When Authors Kill

Stephen Paul KanasPerhaps I am being unfair in blaming J. K. Rowling for starting a trend in killing off important characters we care about, but ever since she iced Sirius Black and Fred Weasley, other authors seem to have jumped on that bandwagon with glee.

Perhaps I should really blame George R. R. Martin (“Game of Thrones” to television buffs); whose slaughter rate in his A Song of Ice and Fire series numbs one beyond shock. Or even Katherine Kurtz, who merrily slaughtered whole families she made us care about, years before.

Or even dear, sentimental Anne McCaffrey who couldn’t resist killing off Brekke’s dragon (in Dragonquest, I think it was). I was pretty young then: I wrote an emotional note and protested, and she promptly responded by sending me a postcard with a cartoon dragon on it saying, if I remember right, “Do people really believe in Anne McCaffrey?”

Her response on the back of the postcard was generous and impulsive: “Oh dear, I am really sorry made you feel your brother’s death all over again. Whatever you do, DON’T read ‘The Ship Who Sang’, which I wrote as catharsis after the death of my father”.


Alright. Confession time here: So I am realizing as I write that my dislike of killing off characters we care about stems from my own personal history. I had a highly unsafe childhood at the edge of the Glasgow Gorbals, and I literally escaped to Govanhill Library and into books to find that safety every chance I could get. Significant character deaths destroyed this illusion of safety — especially after I lost my big brother and my center of the universe, Stephen, when he was sixteen.

Govanhill Library

Stephen was incredibly kind, funny and just plain good: The only person who stood between me and the bullies, perverts and ‘gangs’. When he died, my mother did not take over walking my sister and I to school, which he had always done (we were still quite small). Instead, she used to push us out the door in the morning and lock it behind us, dismissing our fears about what was out there because she was too afraid to face them, herself.

We quickly discovered, my sister and I, that there was now nothing between us and the monsters. The result: Too many memories of being burned with cigarettes, mocked because our clothes were clean and my father was foreign, and being cornered; dragged or bullied into tenement closes and sordidly molested by males from twelve to sixty-something.

Who wouldn’t want to forget that?

But having faced my own demons, I still think that killing off characters we care about has become a noticeable trend: Something one is encouraged to do in literary circles. If you’re going to write about deaths, make them matter, as Holly Lisle does in “Waking the Corrigan’s Blood”. Don’t just kill off our favorite big brother for titillation’s sake — or to make your readers “feel emotion” when they read your books.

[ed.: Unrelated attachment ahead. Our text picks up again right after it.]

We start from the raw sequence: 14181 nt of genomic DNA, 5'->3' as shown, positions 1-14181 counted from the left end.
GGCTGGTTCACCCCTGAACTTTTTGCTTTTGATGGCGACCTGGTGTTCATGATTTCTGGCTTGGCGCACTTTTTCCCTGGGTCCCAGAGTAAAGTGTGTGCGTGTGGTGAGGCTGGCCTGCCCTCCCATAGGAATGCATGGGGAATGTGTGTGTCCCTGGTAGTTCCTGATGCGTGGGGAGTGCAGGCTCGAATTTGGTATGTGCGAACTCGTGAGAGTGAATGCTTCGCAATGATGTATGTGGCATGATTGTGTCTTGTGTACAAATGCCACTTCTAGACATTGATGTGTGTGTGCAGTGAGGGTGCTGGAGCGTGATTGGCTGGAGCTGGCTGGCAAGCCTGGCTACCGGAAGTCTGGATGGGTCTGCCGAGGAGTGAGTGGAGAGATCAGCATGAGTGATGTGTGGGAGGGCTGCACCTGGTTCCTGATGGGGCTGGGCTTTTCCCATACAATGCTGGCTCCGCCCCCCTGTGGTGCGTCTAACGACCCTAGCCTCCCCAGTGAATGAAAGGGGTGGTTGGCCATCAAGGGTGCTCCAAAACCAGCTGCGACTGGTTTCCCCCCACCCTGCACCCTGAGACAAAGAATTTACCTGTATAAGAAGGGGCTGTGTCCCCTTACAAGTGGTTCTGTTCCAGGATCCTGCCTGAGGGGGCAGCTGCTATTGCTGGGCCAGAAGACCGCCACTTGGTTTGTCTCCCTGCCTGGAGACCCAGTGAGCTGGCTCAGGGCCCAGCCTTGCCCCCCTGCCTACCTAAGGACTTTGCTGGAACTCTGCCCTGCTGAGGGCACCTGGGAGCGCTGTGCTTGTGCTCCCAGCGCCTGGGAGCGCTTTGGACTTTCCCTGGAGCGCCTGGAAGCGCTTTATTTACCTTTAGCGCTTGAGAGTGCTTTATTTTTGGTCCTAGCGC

Publishing Trends: The Dark Side

It reminds me of the “new” trend, years ago, back in the eighties, I think it was; [DISCLAIMER: I am Chronologically Challenged] when realism in books became the new Holy Grail. Established, beloved children’s authors like Monica Edwards and Margaret Govan got the chop from their publishing houses. Monica Edwards used to write me lovely letters, talking to me as if I was an adult (I was only twelve) and she complained one day that she had been ordered to put “realistic things like divorce and romance” into her YA books, which were pony adventures. She refused. She already had stirrings of romance between two of my favorite main characters in her books, but that wasn’t enough for the publishers. Both she and Margaret Govan disappeared off the shelves (though in Edwards’ case, her husband’s horrific farm accident also played a part in that).

Next thing you knew, we had Judy Blume writing about divorce and teenage sex, and some woman campaigning to replace Beatrix Potter’s charming illustrations in the Beatrix Potter Peter Rabbit and Jemima Puddleduck stories with “photographs of real animals”.

Don’t get me wrong: I think it was about time that kids were able to read about real issues like menstruation, birth control, divorce and death, and I admire Judy Blume’s commitment to honesty and integrity in so doing. Like all authors, her experience and truths are her unique experiences and truths, and she should not be forced to write to a mold.

But when you force all your authors to “be like Judy Blume” and tackle “gritty” issues in a “realistic” way, and you want serial characters with loving families where the family relationship is not the primary focus in a series to “suddenly experience divorce” in your books, then you’ve gone Orwellian and done the exact same thing as the book-burners and banners:

And that is what I really hate, most of all.